When and if you decide to have penetrative sex, bring a barrier method into the equation for maximum protection. External condoms are your average, everyday, goes-on-a-penis-or-toy condoms. They are often free at clinics and come in tons of colors, textures, flavors (for oral only!), and sizes. Internal condoms, while less common, give the receptive partner the opportunity to be in charge of safety. Dental dams, which are simply thin latex sheets, are for oral on vulvas and anuses only but offer protection and flavor at the same time. The possibilities are endless! 

If you’re looking to prevent HIV contraction specifically, you have a ton of options at your disposal. If you’re engaging in anal sex, you can try being the top or insertive partner to reduce your risk—this is called strategic positioning. If that’s not your style, remember that PrEP and PEP have your back if you’d like! 

Oh, and make sure you’re using lube every time you have sex, regardless of your position. Lube reduces the risk of condoms breaking and anuses and vaginas tearing during sex. Make sure you’re using the right lube for you, though! Oil-based lubes will cause condom breakage, and spermicidal lubes can actually irritate a vagina to the point of increasing the risk of STIs. Lube can also be used as a tool for increasing pleasure—placing a little bit inside of a condom before putting it on can enhance sensation for the wearer. 

It’s also important to remember that STIs cannot be spontaneously created. If sexual partners are mutually monogamous or practicing polyfidelity in the context of polyamory, there’s no risk of STIs as long as everyone tests negative. However, humans make decisions, and infidelity happens sometimes. Communicating honestly about any new partners is important for STI prevention in these cases.

Symptoms Are Manageable

Living with an STI doesn’t have to be scary, difficult, or isolating. It’s totally natural to fear rejection from future partners and judgment from society, but those don’t have to be permanent setbacks. Simply talking about STIs more is the first step toward a brighter future for everyone.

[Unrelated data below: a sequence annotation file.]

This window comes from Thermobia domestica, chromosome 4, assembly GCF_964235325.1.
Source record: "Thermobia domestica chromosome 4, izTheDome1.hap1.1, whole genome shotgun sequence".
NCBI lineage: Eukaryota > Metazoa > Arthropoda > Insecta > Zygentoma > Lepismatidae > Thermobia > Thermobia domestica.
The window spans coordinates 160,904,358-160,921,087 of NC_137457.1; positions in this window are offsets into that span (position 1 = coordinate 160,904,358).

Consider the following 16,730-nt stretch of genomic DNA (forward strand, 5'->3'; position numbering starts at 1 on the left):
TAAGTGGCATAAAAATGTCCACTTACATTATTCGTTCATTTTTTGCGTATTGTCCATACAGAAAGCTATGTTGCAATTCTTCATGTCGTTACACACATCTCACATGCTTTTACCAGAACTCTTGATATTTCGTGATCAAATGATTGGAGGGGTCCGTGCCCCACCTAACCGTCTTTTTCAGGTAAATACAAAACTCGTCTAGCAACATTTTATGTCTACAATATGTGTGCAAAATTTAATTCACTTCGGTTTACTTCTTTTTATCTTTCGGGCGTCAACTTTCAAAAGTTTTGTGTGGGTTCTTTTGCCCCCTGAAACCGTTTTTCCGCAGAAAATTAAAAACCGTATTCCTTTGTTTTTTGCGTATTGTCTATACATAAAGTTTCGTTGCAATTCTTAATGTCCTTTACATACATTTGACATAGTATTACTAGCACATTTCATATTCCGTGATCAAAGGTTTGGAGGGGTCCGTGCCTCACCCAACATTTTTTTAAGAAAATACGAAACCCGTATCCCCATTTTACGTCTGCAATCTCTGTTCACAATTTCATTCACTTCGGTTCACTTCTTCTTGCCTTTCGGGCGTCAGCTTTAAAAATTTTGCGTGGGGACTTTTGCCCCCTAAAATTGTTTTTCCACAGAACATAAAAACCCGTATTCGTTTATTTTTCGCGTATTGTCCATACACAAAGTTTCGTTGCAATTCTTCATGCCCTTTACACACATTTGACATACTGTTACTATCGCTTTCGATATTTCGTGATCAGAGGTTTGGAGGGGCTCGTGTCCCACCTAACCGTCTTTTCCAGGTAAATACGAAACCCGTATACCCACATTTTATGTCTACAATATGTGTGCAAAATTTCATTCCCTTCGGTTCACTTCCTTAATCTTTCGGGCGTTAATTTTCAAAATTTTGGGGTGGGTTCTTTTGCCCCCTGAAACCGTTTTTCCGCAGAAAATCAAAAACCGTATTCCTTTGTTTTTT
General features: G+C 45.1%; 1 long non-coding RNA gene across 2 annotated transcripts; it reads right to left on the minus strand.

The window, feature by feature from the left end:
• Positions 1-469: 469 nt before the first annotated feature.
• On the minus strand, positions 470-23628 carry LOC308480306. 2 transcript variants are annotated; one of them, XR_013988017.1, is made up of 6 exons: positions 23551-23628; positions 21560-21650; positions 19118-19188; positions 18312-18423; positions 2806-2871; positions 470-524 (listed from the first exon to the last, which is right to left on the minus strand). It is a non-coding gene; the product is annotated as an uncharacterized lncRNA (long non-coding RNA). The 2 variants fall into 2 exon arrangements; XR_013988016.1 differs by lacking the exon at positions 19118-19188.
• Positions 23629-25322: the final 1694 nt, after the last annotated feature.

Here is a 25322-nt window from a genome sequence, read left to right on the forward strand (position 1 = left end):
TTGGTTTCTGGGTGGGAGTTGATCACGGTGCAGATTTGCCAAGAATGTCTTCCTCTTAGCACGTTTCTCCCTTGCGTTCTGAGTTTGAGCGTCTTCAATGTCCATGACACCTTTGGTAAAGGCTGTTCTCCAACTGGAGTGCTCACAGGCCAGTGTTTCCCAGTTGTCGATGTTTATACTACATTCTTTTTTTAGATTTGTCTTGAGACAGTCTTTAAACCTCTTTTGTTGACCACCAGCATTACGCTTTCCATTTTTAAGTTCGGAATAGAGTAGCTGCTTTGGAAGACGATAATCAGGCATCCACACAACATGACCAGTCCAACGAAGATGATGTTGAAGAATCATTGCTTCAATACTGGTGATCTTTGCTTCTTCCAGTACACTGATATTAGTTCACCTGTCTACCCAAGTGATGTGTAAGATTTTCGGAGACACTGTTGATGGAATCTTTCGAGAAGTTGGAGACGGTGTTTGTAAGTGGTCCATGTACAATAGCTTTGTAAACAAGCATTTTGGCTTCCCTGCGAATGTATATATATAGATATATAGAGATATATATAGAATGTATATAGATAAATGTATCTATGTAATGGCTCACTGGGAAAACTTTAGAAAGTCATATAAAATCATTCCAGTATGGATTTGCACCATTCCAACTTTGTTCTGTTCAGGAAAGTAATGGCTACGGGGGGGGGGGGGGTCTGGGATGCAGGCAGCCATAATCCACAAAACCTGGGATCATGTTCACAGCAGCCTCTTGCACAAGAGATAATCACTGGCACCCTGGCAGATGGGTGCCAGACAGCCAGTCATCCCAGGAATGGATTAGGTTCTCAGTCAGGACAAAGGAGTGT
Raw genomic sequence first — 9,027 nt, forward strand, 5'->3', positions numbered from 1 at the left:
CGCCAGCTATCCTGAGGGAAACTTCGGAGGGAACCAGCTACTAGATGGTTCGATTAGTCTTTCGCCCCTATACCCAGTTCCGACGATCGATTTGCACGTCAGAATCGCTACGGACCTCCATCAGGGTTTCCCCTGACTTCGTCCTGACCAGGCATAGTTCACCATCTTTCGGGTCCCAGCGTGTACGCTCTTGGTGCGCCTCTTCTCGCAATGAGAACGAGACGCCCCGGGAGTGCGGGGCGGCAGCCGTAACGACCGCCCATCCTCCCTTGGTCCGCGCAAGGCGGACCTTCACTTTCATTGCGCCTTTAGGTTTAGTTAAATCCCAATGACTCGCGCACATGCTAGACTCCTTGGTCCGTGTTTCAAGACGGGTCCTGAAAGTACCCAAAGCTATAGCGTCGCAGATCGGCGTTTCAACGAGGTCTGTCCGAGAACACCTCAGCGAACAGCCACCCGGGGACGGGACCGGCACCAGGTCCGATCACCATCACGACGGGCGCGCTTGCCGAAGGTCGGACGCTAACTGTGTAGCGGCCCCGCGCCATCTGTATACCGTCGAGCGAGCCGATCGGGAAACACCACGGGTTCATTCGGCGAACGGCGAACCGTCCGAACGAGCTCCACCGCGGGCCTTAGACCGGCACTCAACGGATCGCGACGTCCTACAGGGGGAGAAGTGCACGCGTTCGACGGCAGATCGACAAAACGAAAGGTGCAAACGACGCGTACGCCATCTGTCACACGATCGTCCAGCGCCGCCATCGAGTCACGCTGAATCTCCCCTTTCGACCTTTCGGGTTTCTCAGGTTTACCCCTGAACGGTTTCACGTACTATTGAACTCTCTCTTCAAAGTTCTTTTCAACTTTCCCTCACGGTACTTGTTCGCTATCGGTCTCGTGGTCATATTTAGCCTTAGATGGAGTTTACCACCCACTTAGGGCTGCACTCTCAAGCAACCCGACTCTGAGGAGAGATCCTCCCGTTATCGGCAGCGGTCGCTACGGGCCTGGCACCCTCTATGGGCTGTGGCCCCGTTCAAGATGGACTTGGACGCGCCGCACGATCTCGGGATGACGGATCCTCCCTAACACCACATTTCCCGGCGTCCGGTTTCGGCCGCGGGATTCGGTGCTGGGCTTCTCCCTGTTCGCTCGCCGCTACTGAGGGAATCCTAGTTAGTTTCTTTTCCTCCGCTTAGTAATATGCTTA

While not all STIs are curable, they are all 100% treatable. For most infections, a course of antibiotics or antivirals (in the case of Hep C—it’s curable now!) prescribed or administered by a clinician will clear you up in no time. Pubic lice can even be treated over-the-counter with topical medication! For folks with herpes, medication can help suppress the frequency of outbreaks, therefore reducing the risk of transmission to partners. Similarly, people with genital warts from HPV can have them clinically treated and removed. HPV may also clear up on its own, and herpes outbreaks (both oral and genital) tend to lessen in frequency and severity over time.

Given the effectiveness of today’s STI treatments, STI-related stigma and shame can actually be more harmful to a person than the infection itself can. The mental health impact can be intense. From the idea that people with STIs are “dirty” (which is implicit when people say they’re “clean” after an STI test, for example) to the prevailing idea that they’re a “punishment” for promiscuity, it can seem like society is hell-bent on making people with STIs feel like shit. But it doesn’t have to be that way! You can do a lot to overcome STI stigma by just being informed and spreading your knowledge.

If you’re struggling with STI stigma, please know you’re not alone. There are awesome resources out there, like the American Sexual Health Association, POZ, and The STI Project, just to name a few. Hell, even if you aren’t living with an STI, you should check these places out. There are so many wonderful voices advocating for folks with STIs, and they absolutely deserve to be heard.

STIs shouldn’t be the boogeyman they were made out to be in health class. They’re common, extremely treatable infections that just happen to be spread via sex instead of sneezes. Armed with facts and some empathy, you can easily fight STI stigma! Just use your voice to speak out.

If you’re worried about your risk, if it’s been a while, or if you simply want to know your status, head out and get tested. If you know your status, fuck yeah! Positive or negative, you’re a human being deserving of all the love in the world.

Kyle Stockard is a Health Educator with Planned Parenthood of Tennessee and North Mississippi. You can usually catch him delivering condom orders, running his peer education group, and teaching sex ed classes. After hours, he’s probably hanging out with Milton the dog, and being ignored by Luanne the cat.

Source link